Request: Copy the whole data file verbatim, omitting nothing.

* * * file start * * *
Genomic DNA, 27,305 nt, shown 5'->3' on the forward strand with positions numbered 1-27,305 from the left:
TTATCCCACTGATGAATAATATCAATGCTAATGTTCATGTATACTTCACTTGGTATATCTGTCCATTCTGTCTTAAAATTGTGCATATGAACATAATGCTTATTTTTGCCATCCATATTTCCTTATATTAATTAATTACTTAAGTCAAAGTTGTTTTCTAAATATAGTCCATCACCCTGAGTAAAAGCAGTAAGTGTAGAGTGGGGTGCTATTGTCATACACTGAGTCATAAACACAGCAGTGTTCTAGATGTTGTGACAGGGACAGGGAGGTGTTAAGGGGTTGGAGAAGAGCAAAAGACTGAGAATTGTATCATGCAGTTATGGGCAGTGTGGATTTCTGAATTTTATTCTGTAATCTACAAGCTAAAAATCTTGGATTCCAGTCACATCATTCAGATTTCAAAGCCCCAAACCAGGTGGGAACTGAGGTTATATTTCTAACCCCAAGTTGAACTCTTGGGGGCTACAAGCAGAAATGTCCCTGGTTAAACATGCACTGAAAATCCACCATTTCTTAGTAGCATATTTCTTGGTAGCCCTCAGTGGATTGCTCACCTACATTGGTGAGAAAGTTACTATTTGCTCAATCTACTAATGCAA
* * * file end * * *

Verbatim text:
Genomic DNA, 27,305 nt, shown 5'->3' on the forward strand with positions numbered 1-27,305 from the left:
TTATCCCACTGATGAATAATATCAATGCTAATGTTCATGTATACTTCACTTGGTATATCTGTCCATTCTGTCTTAAAATTGTGCATATGAACATAATGCTTATTTTTGCCATCCATATTTCCTTATATTAATTAATTACTTAAGTCAAAGTTGTTTTCTAAATATAGTCCATCACCCTGAGTAAAAGCAGTAAGTGTAGAGTGGGGTGCTATTGTCATACACTGAGTCATAAACACAGCAGTGTTCTAGATGTTGTGACAGGGACAGGGAGGTGTTAAGGGGTTGGAGAAGAGCAAAAGACTGAGAATTGTATCATGCAGTTATGGGCAGTGTGGATTTCTGAATTTTATTCTGTAATCTACAAGCTAAAAATCTTGGATTCCAGTCACATCATTCAGATTTCAAAGCCCCAAACCAGGTGGGAACTGAGGTTATATTTCTAACCCCAAGTTGAACTCTTGGGGGCTACAAGCAGAAATGTCCCTGGTTAAACATGCACTGAAAATCCACCATTTCTTAGTAGCATATTTCTTGGTAGCCCTCAGTGGATTGCTCACCTACATTGGTGAGAAAGTTACTATTTGCTCAATCTACTAATGCAA